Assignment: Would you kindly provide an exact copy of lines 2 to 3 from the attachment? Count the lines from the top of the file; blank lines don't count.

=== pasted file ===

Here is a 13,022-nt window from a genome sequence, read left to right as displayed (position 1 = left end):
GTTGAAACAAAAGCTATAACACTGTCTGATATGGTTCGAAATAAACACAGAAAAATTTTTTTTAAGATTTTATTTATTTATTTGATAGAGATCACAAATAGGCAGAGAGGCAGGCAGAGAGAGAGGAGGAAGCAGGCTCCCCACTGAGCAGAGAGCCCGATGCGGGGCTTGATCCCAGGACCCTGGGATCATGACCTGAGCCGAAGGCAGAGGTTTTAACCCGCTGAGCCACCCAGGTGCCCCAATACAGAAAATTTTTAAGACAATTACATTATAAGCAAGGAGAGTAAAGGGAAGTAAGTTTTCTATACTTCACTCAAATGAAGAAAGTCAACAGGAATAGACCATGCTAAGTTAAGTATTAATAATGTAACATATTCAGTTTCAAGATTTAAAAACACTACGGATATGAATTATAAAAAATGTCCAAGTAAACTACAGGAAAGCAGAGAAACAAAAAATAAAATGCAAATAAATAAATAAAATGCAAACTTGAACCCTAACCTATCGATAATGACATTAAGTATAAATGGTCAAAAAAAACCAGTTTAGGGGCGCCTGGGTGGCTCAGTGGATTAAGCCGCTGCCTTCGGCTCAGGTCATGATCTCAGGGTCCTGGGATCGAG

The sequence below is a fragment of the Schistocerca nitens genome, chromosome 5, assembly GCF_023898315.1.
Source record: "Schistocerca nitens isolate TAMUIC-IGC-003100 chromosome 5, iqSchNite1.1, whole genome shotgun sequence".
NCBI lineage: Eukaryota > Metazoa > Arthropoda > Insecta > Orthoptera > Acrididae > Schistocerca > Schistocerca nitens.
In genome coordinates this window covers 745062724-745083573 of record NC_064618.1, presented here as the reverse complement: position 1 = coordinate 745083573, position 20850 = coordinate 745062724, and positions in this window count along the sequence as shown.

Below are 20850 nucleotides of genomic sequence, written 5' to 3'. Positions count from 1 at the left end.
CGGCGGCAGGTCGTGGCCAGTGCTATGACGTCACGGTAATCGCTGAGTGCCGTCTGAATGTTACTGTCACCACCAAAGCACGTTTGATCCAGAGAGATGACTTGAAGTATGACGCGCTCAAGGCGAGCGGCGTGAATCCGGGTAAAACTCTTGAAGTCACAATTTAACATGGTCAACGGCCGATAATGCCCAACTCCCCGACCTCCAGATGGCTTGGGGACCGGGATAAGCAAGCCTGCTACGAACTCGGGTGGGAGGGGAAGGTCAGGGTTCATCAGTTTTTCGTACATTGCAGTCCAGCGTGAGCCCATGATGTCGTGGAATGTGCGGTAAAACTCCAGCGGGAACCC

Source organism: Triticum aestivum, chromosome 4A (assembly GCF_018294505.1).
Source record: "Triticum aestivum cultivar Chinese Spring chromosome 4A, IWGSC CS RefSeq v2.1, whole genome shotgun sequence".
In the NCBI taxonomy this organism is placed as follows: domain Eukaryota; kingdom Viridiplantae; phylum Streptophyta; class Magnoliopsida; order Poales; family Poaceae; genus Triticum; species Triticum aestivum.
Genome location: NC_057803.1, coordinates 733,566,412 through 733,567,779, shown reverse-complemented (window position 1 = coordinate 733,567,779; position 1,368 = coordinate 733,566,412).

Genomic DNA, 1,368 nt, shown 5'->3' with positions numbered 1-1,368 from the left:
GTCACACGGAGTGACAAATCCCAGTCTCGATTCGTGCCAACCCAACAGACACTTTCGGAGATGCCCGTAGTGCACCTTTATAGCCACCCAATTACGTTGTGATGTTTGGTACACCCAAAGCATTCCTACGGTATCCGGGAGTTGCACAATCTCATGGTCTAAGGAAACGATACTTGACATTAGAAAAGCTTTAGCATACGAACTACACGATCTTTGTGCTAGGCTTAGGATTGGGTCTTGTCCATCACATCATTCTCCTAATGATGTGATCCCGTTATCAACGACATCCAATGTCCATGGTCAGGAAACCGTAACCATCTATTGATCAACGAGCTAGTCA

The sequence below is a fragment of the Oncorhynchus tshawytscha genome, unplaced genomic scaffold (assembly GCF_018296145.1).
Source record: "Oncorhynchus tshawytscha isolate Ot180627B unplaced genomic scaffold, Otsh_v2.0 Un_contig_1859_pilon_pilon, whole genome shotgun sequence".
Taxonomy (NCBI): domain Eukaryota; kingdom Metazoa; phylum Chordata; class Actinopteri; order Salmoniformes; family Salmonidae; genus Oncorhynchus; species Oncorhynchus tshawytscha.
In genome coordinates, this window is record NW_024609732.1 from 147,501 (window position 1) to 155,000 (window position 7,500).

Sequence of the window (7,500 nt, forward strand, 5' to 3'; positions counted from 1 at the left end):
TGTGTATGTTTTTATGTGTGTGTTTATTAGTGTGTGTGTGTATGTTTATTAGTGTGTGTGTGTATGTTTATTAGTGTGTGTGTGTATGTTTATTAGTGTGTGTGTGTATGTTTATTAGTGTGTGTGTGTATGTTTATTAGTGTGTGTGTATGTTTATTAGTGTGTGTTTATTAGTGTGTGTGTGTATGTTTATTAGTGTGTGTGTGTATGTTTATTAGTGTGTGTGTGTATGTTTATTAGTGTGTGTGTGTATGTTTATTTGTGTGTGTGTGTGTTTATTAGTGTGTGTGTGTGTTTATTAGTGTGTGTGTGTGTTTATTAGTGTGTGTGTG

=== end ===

GTTGAAACAAAAGCTATAACACTGTCTGATATGGTTCGAAATAAACACAGAAAAATTTTTTTTAAGATTTTATTTATTTATTTGATAGAGATCACAAATAGGCAGAGAGGCAGGCAGAGAGAGAGGAGGAAGCAGGCTCCCCACTGAGCAGAGAGCCCGATGCGGGGCTTGATCCCAGGACCCTGGGATCATGACCTGAGCCGAAGGCAGAGGTTTTAACCCGCTGAGCCACCCAGGTGCCCCAATACAGAAAATTTTTAAGACAATTACATTATAAGCAAGGAGAGTAAAGGGAAGTAAGTTTTCTATACTTCACTCAAATGAAGAAAGTCAACAGGAATAGACCATGCTAAGTTAAGTATTAATAATGTAACATATTCAGTTTCAAGATTTAAAAACACTACGGATATGAATTATAAAAAATGTCCAAGTAAACTACAGGAAAGCAGAGAAACAAAAAATAAAATGCAAATAAATAAATAAAATGCAAACTTGAACCCTAACCTATCGATAATGACATTAAGTATAAATGGTCAAAAAAAACCAGTTTAGGGGCGCCTGGGTGGCTCAGTGGATTAAGCCGCTGCCTTCGGCTCAGGTCATGATCTCAGGGTCCTGGGATCGAG

The sequence below is a fragment of the Schistocerca nitens genome, chromosome 5, assembly GCF_023898315.1.